I’m wearing it as I type this post. It’s a cold, windy day here in Washington, D.C. and the Blue Shimmer is soft, cozy, and warm. It looks beautiful, too, although my sad attempt to take some photographs of it this morning won’t show it off to best advantage.
I’m even going to violate my usual role of no modeling because the way that these Bohus/yoke sweaters drape so nicely over the shoulders is an essential part of the look and fit, and you just can’t see that when they are on a hanger or lying flat. My daughter/model is not home and I just didn’t think I could talk my 15-year-old son into slipping it on, even if he is still half-asleep. (*Takes deep breath as she prepares for self-humiliation.) So, without further ado, here are some photos:
I’ll work up to the modeling gradually by starting with my hand.
Lying flat, which doesn’t show it off but allows you to see the color I added at the hem of the sleeves and body. (The pattern called for ribbing.)
Here is a close up of the yoke.
And finally, my self-portrait.
Pretty artsy, eh? What can I say? I was the only one here besides aforementioned half-asleep son so I had to take the photo myself.
I’d like to add one additional comment about knitting Bohus sweaters. In the book, Poems of Color, the directions suggest using a US 3 for the unpatterned parts of the sweater (sleeves and body), a US 2 for the patterned area (the yoke), and a US 1 for the ribbing (which I didn’t knit). In my experience, the needle sizes suggested for the patterning and the plain knitting should be reversed. The reason is that most knitters will find that their plain stockinette knitting is “looser” than the fair isle-type patterning called for with the yoke. If that is true for you, and you use a larger size needle for the plain area, the problem will be compounded and your sweater will tend to balloon out when you hit the body.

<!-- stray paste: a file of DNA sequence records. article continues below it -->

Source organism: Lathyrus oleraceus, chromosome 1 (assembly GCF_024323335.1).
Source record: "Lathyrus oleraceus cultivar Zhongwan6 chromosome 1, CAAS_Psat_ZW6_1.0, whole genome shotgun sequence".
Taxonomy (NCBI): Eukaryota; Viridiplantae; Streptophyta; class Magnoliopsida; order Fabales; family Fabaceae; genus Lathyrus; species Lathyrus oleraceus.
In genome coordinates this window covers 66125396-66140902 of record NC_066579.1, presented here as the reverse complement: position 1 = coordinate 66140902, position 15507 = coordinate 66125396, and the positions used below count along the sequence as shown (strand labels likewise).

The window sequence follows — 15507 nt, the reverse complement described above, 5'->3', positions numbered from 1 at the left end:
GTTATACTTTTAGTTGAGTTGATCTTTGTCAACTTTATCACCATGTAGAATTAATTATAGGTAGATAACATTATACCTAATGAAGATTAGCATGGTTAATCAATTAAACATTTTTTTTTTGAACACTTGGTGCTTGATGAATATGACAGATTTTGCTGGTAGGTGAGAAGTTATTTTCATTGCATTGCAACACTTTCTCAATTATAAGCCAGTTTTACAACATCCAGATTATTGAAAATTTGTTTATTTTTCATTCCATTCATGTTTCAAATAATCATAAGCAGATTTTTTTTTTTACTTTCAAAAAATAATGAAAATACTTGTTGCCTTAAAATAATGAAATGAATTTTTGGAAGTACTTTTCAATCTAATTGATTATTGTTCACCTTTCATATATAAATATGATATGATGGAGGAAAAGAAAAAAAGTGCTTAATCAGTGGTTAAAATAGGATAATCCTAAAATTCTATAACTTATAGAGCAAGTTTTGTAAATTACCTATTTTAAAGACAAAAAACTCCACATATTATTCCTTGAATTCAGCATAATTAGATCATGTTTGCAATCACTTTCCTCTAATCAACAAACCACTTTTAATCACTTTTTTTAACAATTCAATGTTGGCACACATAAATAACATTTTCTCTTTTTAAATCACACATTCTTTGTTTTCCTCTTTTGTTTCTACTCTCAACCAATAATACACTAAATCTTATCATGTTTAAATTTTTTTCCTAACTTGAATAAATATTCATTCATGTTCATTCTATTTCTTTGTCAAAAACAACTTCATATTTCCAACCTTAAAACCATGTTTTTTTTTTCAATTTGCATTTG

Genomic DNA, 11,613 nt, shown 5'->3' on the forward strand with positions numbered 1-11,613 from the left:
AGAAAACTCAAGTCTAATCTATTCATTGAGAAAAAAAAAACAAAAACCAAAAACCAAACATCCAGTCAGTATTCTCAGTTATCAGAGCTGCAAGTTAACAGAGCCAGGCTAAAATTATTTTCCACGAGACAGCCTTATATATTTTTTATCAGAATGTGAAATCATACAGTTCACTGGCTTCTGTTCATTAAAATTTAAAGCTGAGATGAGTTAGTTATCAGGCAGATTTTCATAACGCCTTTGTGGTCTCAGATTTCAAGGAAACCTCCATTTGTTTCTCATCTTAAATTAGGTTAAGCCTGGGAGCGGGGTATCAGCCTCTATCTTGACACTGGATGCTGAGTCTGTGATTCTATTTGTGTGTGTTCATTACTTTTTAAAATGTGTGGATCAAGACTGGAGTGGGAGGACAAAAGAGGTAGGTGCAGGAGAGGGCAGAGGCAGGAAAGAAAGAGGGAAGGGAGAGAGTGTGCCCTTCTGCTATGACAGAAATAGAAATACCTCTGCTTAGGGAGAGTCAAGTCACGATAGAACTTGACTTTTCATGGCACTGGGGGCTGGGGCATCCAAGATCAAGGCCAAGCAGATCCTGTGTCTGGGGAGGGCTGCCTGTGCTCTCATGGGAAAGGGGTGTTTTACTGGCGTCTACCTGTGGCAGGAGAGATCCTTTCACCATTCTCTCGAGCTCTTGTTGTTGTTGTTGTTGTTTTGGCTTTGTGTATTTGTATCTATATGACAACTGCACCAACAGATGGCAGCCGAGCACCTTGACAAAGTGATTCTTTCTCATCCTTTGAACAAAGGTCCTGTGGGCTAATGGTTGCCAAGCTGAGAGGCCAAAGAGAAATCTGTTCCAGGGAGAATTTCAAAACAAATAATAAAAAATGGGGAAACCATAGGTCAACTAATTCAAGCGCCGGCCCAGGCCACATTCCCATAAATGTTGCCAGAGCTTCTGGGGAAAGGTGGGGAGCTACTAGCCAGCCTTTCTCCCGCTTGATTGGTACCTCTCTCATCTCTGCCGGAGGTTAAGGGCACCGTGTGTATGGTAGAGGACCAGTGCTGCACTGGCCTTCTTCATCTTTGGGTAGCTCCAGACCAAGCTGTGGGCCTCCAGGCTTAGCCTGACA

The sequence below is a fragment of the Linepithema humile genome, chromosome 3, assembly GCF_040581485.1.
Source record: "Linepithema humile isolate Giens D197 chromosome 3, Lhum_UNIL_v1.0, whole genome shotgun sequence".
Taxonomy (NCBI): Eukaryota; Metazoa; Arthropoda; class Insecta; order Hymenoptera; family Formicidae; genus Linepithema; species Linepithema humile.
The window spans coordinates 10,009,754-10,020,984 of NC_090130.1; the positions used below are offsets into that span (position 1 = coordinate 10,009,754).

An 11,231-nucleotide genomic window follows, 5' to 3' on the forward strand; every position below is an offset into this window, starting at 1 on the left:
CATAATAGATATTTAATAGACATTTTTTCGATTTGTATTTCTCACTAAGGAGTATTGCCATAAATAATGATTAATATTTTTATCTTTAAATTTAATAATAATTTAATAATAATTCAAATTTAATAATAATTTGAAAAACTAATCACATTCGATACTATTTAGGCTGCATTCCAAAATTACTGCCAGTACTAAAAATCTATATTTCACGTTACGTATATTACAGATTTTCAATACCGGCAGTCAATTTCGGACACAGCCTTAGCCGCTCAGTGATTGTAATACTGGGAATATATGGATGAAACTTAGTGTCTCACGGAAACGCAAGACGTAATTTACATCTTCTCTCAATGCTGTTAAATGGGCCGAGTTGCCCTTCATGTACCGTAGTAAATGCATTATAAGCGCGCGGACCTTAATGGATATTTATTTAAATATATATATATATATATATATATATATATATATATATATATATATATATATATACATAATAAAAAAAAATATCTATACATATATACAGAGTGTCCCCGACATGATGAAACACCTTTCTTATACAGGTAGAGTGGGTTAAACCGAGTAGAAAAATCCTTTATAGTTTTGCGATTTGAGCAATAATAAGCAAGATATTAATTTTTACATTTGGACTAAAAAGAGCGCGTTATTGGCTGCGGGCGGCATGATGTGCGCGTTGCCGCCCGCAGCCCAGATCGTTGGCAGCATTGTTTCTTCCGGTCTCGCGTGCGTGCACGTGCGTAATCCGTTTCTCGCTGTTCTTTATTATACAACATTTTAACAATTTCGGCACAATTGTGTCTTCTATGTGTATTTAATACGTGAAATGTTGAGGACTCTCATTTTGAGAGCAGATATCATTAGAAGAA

Therefore, I knit the yoke on a US 3 and switched to a US 2 for the body and sleeves. For me, the results were perfect in terms of gauge. From my quick glance at the directions in my new Swedish kit for the Large Collar, it looks as if those directions use the same needle for the yoke and body (with a smaller needle for their ribbing). Again, I will adjust and go up a needle size on the color work. Those directions have you split the sweater after the yoke, so that the body and sleeves are not knit in the round but back and forth. That can also affect gauge. I plan, when I eventually get to that sweater, to knit it in the traditional Bohus way: completely in the round.
My Blue Shimmer has no seams. None. Once you finish the knitting, there is minimal finishing work and the sweater itself fits wonderfully and is very comfortable. I personally see no benefit to adding seams, although everyone’s view is different. Here is one last photo, showing the underarm of the Blue Shimmer so that you can see what I mean by no seams.